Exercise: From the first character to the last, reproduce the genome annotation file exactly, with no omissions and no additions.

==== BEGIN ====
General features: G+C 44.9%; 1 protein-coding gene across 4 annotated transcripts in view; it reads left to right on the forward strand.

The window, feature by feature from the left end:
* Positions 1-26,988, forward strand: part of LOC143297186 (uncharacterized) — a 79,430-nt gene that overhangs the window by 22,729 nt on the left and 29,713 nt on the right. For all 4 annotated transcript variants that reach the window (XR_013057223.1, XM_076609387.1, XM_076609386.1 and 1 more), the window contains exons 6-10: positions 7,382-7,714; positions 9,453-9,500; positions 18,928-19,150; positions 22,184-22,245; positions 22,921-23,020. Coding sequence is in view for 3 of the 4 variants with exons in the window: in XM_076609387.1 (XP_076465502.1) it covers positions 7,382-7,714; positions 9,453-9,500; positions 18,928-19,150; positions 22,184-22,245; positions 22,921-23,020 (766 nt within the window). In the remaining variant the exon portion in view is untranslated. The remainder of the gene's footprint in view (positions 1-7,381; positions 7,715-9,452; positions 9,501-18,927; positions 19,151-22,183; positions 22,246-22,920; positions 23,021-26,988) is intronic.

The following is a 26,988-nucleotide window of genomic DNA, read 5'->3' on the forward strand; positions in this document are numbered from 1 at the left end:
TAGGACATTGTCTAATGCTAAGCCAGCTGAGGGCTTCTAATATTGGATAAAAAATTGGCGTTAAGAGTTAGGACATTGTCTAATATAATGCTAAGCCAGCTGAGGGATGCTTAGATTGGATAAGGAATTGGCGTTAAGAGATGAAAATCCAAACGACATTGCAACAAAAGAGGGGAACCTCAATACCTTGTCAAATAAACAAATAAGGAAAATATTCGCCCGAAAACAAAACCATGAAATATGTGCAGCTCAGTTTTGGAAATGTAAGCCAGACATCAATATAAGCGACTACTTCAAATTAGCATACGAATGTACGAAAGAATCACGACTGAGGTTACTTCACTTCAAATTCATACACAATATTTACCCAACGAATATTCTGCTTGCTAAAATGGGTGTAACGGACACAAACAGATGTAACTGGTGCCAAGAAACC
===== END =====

General features: G+C 44.9%; 1 protein-coding gene across 4 annotated transcripts in view; it reads left to right on the forward strand.

The window, feature by feature from the left end:
* Positions 1-26,988, forward strand: part of LOC143297186 (uncharacterized) — a 79,430-nt gene that overhangs the window by 22,729 nt on the left and 29,713 nt on the right. For all 4 annotated transcript variants that reach the window (XR_013057223.1, XM_076609387.1, XM_076609386.1 and 1 more), the window contains exons 6-10: positions 7,382-7,714; positions 9,453-9,500; positions 18,928-19,150; positions 22,184-22,245; positions 22,921-23,020. Coding sequence is in view for 3 of the 4 variants with exons in the window: in XM_076609387.1 (XP_076465502.1) it covers positions 7,382-7,714; positions 9,453-9,500; positions 18,928-19,150; positions 22,184-22,245; positions 22,921-23,020 (766 nt within the window). In the remaining variant the exon portion in view is untranslated. The remainder of the gene's footprint in view (positions 1-7,381; positions 7,715-9,452; positions 9,501-18,927; positions 19,151-22,183; positions 22,246-22,920; positions 23,021-26,988) is intronic.

The following is a 26,988-nucleotide window of genomic DNA, read 5'->3' on the forward strand; positions in this document are numbered from 1 at the left end:
TAGGACATTGTCTAATGCTAAGCCAGCTGAGGGCTTCTAATATTGGATAAAAAATTGGCGTTAAGAGTTAGGACATTGTCTAATATAATGCTAAGCCAGCTGAGGGATGCTTAGATTGGATAAGGAATTGGCGTTAAGAGATGAAAATCCAAACGACATTGCAACAAAAGAGGGGAACCTCAATACCTTGTCAAATAAACAAATAAGGAAAATATTCGCCCGAAAACAAAACCATGAAATATGTGCAGCTCAGTTTTGGAAATGTAAGCCAGACATCAATATAAGCGACTACTTCAAATTAGCATACGAATGTACGAAAGAATCACGACTGAGGTTACTTCACTTCAAATTCATACACAATATTTACCCAACGAATATTCTGCTTGCTAAAATGGGTGTAACGGACACAAACAGATGTAACTGGTGCCAAGAAACC